President Joe Biden speaks during a joint congressional session April 28.
Melina Mara / Bloomberg News
One of the strangest features of President Biden’s corporate tax plan is the war he is waging on US research and development incentives. See a case study of what happens when a government’s desire to punish taxpayers exceeds its understanding of tax law.
This misstep concerns the tax treatment of immaterial income from abroad (FDII). This is global income from intellectual property such as copyrights or patents in America. The Tax Reduction and Employment Act of 2017 created a new deduction for this income, lowering the effective tax rate to around 13%. The Biden Plan would remove this deduction and increase the tax on this income to the proposed new statutory ceiling of 28%.
The administration says the FDII exemption “gives companies a tax break for moving assets abroad and does not encourage companies to invest in research and development.” You have to read a different tax code because the FDII, as written, does exactly the opposite.
FDII should be the domestic twin for the new global minimum tax that the 2017 reform imposed on overseas intellectual property-related profits. We have described this tax on global low intangible tax revenues, or Gilti. in detail.
In the years prior to 2017, countries such as Ireland, the Netherlands and the UK encouraged companies to deposit intellectual property with subsidiaries in countries where profits would be taxed at lower rates. Gilti and FDII together make the US a more competitive home for intellectual property by lowering the domestic tax rate on those profits compared to the total corporate rate (FDII) while setting an equally effective tax rate on profits in foreign subsidiaries (Gilti).
The point was that because intellectual property is so mobile, a special tax system is needed for this type of profit. Before 2017, the US struggled to tax this income as companies could park their patents and copyrights offshore, book profits there, and save US taxes by never reducing returns.
The 2017 approach is flawed, but the Biden plan to make Gilti more burdensome and at the same time completely remove the FDII is the wrong solution. Initially, this one-two punch from Biden risks reviving incentives for corporate inversions while making it harder for American companies to expand overseas.
Inversions – when an American company acquires a foreign company and relocates its headquarters to the destination country – halted after the 2017 tax reform lowered the tax penalty for companies headquartered in the United States. The White House threatens to impose new restrictions on the practice, knowing that otherwise its tax plan would lead to more inversions.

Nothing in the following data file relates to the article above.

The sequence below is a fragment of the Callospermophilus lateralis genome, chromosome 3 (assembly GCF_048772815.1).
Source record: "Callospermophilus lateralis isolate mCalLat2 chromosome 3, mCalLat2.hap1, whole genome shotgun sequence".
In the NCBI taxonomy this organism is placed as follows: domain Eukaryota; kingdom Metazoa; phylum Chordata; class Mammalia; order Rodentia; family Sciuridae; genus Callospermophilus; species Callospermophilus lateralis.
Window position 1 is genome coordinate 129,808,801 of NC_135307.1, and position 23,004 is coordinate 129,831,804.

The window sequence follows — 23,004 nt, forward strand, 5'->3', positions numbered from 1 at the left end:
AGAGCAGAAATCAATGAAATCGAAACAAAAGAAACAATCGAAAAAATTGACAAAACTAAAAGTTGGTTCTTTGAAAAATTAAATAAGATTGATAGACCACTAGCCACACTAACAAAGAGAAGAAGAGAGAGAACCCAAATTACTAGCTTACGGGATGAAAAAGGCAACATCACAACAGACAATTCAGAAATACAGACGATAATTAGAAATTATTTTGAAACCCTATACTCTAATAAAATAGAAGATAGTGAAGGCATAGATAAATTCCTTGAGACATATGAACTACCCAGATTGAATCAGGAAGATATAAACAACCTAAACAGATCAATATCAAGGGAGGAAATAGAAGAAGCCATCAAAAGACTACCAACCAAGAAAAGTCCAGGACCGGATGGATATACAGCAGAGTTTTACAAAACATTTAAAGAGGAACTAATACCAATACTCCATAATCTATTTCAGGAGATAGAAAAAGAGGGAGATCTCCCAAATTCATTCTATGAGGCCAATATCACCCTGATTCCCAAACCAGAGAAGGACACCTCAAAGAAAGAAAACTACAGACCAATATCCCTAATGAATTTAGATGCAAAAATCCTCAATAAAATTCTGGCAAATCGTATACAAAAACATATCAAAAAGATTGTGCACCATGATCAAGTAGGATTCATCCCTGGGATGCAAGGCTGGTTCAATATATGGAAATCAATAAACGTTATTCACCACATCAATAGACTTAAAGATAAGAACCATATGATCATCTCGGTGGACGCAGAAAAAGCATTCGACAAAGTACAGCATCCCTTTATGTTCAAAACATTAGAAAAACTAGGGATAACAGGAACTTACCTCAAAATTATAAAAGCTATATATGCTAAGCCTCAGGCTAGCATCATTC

Perhaps the blocks will work and inversions by themselves will not make a comeback. In the meantime, American companies will struggle to outbid foreign competitors for overseas takeover targets once investors become aware of US tax laws. American companies will also face renewed investor pressures to sell overseas units to avoid the Biden Plan’s penalty taxation on intellectual property income.
The Biden plan could drive more R&D overseas. Other countries have also reformed their tax codes in recent years. After negotiations at the Organization for Economic Co-operation and Development in 2015, governments are now calling on companies to conduct more R&D and other activities in these countries in order to benefit from tax breaks related to intellectual property.
The revision of the OECD was billed in order to curb tax evasion by companies. However, it does trigger a new and healthy form of tax competition as countries seek to encourage more research and development. The Biden Plan’s combination of much higher taxes on land intellectual property profits and stricter taxation on foreign profits of American companies will make Ireland or the UK seem better R&D targets by comparison.
Precisely because intellectual property has to follow other specific economic activities such as manufacturing or research, the damage caused by the Biden Plan is difficult to reverse. Corporations will have workers and buildings overseas that they won’t move in the blink of an eye, even if a future president or congress changes course.
The government calls this the “Made in America” tax plan. Congress should ensure that this is not instead a tax plan for “Research in Europe”.
Wunderland: Negotiations with the opposition, the left concluded, only hinder the achievement of their political goals. Images: AP / Bloomberg News / Getty Images Composite: Mark Kelly
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Published in the print edition from May 1, 2021.